the jury reached in this case. For that reason also the verdict of the jury could not stand. Even so, it was contended by Mr. Pathak that the accused shot the deceased while deprived of the power of self-control by sudden and grave provocation and, therefore, the offence would fall under Exception 1 to Section 300 of the Indian Penal Code. The said Exception reads:
Culpable homicide is not murder if the offender, whilst deprived of the power of self-control by grave and sudden provocation, causes the death of the person who gave the provocation or causes the death of any other person by mistake or accident. Homicide is the killing of a human being by another. Under this exception, culpable homicide is not murder if the following conditions are complied with:
(1) The deceased must have given provocation to the accused. (2) The provocation must be grave.
(3) The provocation must be sudden.
(4) The offender, by reason of the said provocation, shall have been deprived of his power of self-control. (5) He should have killed the deceased during the continuance of the deprivation of the power of self-control. (6) The offender must have caused the death of the person who gave the provocation or that of any other person by mistake or accident. The Supreme Court agreeing with the High Court held that the prosecution has proved beyond any reasonable doubt that the accused has intentionally shot the deceased and killed him. The question that the Court had to consider was whether a reasonable person placed in the same position as the accused was, would have reacted to the confession of adultery by his wife in the manner in which the accused did? The Court expressed that in India, words and gestures may also, under certain circumstances, cause grave and sudden provocation to an accused so as to bring his act within the first Exception to Section 300 of the Indian Penal Code. The mental background created by the previous act of the victim may be taken into consideration in ascertaining whether the subsequent act caused grave and sudden provocation for committing the offence. The fatal blow should be clearly traced to the influence of passion had cooled down by lapse of time, or otherwise giving room and scope for premeditation and calculation. Bearing these principles in mind, the Court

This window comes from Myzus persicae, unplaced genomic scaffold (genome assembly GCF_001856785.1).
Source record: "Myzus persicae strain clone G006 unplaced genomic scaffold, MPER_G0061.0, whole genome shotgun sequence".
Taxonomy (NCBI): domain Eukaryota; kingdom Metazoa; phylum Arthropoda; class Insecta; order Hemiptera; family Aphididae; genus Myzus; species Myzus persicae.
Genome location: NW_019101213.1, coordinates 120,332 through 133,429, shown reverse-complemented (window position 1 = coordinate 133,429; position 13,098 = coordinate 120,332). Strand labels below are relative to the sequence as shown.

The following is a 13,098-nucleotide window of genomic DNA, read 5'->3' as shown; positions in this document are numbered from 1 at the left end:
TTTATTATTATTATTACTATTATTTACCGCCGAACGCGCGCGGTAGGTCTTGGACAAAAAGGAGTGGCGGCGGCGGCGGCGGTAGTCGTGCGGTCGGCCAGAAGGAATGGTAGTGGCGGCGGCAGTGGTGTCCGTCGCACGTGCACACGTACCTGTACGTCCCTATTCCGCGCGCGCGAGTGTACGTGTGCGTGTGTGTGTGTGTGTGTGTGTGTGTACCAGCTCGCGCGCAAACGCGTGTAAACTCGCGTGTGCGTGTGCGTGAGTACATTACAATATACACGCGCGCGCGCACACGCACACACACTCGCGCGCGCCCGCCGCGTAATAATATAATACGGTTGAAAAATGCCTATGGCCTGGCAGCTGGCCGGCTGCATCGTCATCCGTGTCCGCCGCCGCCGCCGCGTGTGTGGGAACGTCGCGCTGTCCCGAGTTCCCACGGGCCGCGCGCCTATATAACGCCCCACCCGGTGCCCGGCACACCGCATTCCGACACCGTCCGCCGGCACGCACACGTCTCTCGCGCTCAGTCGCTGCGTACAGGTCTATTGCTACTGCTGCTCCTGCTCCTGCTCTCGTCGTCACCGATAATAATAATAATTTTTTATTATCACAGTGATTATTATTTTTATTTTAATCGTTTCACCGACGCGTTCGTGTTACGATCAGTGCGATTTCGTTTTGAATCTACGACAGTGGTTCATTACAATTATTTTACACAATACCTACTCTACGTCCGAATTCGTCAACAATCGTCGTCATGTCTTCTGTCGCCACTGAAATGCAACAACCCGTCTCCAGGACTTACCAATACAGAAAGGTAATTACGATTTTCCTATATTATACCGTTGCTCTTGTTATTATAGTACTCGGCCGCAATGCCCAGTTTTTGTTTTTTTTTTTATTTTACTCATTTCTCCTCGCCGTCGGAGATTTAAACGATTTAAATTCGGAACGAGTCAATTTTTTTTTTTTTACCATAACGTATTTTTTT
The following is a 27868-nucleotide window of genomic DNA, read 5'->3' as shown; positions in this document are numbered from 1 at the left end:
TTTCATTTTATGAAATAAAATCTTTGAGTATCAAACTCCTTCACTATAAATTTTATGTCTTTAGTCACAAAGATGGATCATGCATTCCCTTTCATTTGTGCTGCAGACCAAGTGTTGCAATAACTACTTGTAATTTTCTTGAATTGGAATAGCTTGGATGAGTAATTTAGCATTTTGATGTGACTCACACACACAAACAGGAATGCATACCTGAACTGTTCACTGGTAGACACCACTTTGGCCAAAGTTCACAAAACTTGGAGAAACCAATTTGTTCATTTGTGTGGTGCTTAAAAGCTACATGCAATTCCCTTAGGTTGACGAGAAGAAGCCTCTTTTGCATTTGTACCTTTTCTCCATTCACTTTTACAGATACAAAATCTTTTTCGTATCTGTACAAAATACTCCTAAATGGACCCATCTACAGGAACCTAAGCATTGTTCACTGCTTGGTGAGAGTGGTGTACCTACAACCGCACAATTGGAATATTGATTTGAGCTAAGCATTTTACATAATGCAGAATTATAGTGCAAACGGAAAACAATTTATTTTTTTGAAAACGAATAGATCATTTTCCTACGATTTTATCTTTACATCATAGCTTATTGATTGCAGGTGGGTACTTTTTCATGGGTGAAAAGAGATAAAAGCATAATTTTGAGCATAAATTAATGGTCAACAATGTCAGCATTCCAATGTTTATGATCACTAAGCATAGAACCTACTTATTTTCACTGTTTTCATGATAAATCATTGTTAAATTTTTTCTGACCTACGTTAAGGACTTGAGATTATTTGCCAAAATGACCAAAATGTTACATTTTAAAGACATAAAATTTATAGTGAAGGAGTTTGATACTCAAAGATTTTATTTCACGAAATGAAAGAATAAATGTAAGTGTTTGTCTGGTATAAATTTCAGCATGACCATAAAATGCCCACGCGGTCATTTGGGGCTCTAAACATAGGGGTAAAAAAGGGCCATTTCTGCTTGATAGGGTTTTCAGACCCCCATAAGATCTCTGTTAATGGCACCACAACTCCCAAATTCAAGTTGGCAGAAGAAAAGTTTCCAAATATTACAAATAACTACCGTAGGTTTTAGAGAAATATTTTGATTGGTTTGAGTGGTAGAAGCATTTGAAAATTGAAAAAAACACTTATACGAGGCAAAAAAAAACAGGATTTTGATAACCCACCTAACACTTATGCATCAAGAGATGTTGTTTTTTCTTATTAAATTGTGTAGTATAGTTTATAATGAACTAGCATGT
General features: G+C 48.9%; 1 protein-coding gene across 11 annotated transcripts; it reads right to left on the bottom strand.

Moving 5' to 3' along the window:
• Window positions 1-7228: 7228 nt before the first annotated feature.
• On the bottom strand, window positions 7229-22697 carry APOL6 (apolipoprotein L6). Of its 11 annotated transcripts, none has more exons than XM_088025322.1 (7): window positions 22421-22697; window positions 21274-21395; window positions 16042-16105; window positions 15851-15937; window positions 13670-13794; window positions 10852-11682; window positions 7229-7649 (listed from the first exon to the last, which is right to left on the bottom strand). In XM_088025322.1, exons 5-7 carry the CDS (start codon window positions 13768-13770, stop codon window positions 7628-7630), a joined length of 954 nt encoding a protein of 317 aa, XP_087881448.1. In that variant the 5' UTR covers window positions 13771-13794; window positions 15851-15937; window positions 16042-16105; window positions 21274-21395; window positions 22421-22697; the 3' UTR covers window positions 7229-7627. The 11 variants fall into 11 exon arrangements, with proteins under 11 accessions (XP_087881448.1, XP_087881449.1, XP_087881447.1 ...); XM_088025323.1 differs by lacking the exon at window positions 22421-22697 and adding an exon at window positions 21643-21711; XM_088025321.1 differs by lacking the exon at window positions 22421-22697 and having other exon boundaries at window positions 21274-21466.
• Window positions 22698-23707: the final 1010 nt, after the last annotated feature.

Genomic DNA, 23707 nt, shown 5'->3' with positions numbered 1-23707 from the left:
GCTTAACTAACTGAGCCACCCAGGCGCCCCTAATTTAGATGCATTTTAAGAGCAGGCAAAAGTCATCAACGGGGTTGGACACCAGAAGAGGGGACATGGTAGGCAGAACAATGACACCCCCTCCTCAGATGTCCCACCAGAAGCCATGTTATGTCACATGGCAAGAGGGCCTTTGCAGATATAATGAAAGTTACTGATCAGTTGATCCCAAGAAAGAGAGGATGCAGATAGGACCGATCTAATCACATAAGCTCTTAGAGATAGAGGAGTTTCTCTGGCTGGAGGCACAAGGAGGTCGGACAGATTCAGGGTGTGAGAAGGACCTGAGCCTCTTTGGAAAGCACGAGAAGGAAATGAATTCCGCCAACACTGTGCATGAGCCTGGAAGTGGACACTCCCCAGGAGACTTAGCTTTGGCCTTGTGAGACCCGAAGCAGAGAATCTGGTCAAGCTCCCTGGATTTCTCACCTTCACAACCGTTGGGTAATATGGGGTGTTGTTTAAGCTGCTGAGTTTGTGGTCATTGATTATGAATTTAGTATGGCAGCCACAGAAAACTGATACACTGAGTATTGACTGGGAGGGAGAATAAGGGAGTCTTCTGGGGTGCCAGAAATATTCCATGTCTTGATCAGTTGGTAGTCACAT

looked at the facts of this case and observed that when Sylvia confessed to her husband that she had illicit intimacy with Ahuja, the latter was not present. It could be assumed that he had momentarily lost his self-control. But if his version was true, for the purpose of this argument it was accepted that what he said was true, it showed that he was only thinking of the future of his wife and children and also of asking for an explanation from Ahuja for his conduct. This attitude of the accused clearly indicates that he had not only regained his self-control, but on the other hand, was planning for the future. Then he drove his wife and children to a cinema, left them there, went to his ship, took a revolver on a false pretext, loaded it with six rounds, did some official business there and drove his car to the office of Ahuja and then to his flat, went straight to the bedroom of Ahuja and shot him dead. Between 1:30 PM, when he left his house, and 4:20 PM, when the murder took place, three hours had elapsed, and therefore there was sufficient time for him to regain his self0control, even if he had not regained it earlier. On the other hand, his conduct clearly showed that the murder was a deliberate and calculated one. Even if any conversation took place between the accused and the deceased in the manner described by the accused, though the Court did not believe that, it did not affect the question, for the accused entered the bedroom of the deceased to shoot him. The mere fact that before shooting, the accused abused the deceased and the abuse provoked an equally abusive reply could not conceivable be a provocation for the murder. The Court, therefore, held that the facts of the case did not attract the provisions of Exception 1 to Section 300 of the Indian Penal Code. In the result, the Court held that the conviction of the accused under Section 302 of the Indian Penal Code and sentence of imprisonment for life passed on him by the High Court were correct, and there was absolutely no grounds for interference and dismissed the appeal.
Kawas Manekshaw Nanavati was sentenced to life imprisonment for culpable homicide amounting to murder.